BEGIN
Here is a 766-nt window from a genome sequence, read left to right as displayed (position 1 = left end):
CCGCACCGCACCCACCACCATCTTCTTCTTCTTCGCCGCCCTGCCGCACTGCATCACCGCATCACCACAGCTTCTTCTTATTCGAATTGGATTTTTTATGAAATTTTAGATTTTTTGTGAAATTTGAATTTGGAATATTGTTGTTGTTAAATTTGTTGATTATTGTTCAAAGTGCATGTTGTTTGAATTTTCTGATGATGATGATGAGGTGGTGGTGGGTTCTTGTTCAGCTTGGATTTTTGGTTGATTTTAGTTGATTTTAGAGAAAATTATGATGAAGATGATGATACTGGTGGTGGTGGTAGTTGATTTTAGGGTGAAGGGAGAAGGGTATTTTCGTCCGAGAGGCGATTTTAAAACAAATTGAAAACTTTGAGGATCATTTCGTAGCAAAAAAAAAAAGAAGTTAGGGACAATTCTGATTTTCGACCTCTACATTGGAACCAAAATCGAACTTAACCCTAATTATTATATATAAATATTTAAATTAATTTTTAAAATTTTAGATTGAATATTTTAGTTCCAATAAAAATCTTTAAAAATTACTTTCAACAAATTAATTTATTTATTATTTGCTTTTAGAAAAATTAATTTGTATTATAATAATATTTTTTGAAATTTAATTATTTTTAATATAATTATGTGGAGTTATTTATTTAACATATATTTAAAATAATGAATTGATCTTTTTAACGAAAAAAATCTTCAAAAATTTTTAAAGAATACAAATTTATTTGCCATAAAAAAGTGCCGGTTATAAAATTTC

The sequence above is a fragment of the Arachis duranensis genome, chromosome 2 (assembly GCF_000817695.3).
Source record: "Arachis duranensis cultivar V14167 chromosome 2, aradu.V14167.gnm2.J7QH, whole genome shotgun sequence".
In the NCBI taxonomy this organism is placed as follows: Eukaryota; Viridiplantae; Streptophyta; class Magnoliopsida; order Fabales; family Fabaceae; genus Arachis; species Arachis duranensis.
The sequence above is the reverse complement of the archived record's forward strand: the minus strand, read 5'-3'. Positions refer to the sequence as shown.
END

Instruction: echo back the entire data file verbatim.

Here is a 766-nt window from a genome sequence, read left to right as displayed (position 1 = left end):
CCGCACCGCACCCACCACCATCTTCTTCTTCTTCGCCGCCCTGCCGCACTGCATCACCGCATCACCACAGCTTCTTCTTATTCGAATTGGATTTTTTATGAAATTTTAGATTTTTTGTGAAATTTGAATTTGGAATATTGTTGTTGTTAAATTTGTTGATTATTGTTCAAAGTGCATGTTGTTTGAATTTTCTGATGATGATGATGAGGTGGTGGTGGGTTCTTGTTCAGCTTGGATTTTTGGTTGATTTTAGTTGATTTTAGAGAAAATTATGATGAAGATGATGATACTGGTGGTGGTGGTAGTTGATTTTAGGGTGAAGGGAGAAGGGTATTTTCGTCCGAGAGGCGATTTTAAAACAAATTGAAAACTTTGAGGATCATTTCGTAGCAAAAAAAAAAAGAAGTTAGGGACAATTCTGATTTTCGACCTCTACATTGGAACCAAAATCGAACTTAACCCTAATTATTATATATAAATATTTAAATTAATTTTTAAAATTTTAGATTGAATATTTTAGTTCCAATAAAAATCTTTAAAAATTACTTTCAACAAATTAATTTATTTATTATTTGCTTTTAGAAAAATTAATTTGTATTATAATAATATTTTTTGAAATTTAATTATTTTTAATATAATTATGTGGAGTTATTTATTTAACATATATTTAAAATAATGAATTGATCTTTTTAACGAAAAAAATCTTCAAAAATTTTTAAAGAATACAAATTTATTTGCCATAAAAAAGTGCCGGTTATAAAATTTC

The sequence above is a fragment of the Arachis duranensis genome, chromosome 2 (assembly GCF_000817695.3).
Source record: "Arachis duranensis cultivar V14167 chromosome 2, aradu.V14167.gnm2.J7QH, whole genome shotgun sequence".
In the NCBI taxonomy this organism is placed as follows: Eukaryota; Viridiplantae; Streptophyta; class Magnoliopsida; order Fabales; family Fabaceae; genus Arachis; species Arachis duranensis.
The sequence above is the reverse complement of the archived record's forward strand: the minus strand, read 5'-3'. Positions refer to the sequence as shown.